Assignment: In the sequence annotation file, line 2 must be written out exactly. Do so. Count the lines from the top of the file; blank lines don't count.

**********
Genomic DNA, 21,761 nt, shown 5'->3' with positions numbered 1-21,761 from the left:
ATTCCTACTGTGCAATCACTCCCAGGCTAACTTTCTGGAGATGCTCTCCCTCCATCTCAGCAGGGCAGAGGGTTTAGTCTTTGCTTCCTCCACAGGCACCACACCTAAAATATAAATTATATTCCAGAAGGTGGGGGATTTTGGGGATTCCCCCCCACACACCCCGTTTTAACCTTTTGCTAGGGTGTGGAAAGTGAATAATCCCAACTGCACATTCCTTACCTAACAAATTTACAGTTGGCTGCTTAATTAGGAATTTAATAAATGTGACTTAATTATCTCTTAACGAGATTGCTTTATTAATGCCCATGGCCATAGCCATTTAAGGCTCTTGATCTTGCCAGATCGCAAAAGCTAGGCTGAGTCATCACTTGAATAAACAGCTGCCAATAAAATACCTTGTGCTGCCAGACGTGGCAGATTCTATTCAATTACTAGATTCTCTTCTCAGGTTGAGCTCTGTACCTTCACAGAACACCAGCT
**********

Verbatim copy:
ATTCCTACTGTGCAATCACTCCCAGGCTAACTTTCTGGAGATGCTCTCCCTCCATCTCAGCAGGGCAGAGGGTTTAGTCTTTGCTTCCTCCACAGGCACCACACCTAAAATATAAATTATATTCCAGAAGGTGGGGGATTTTGGGGATTCCCCCCCACACACCCCGTTTTAACCTTTTGCTAGGGTGTGGAAAGTGAATAATCCCAACTGCACATTCCTTACCTAACAAATTTACAGTTGGCTGCTTAATTAGGAATTTAATAAATGTGACTTAATTATCTCTTAACGAGATTGCTTTATTAATGCCCATGGCCATAGCCATTTAAGGCTCTTGATCTTGCCAGATCGCAAAAGCTAGGCTGAGTCATCACTTGAATAAACAGCTGCCAATAAAATACCTTGTGCTGCCAGACGTGGCAGATTCTATTCAATTACTAGATTCTCTTCTCAGGTTGAGCTCTGTACCTTCACAGAACACCAGCT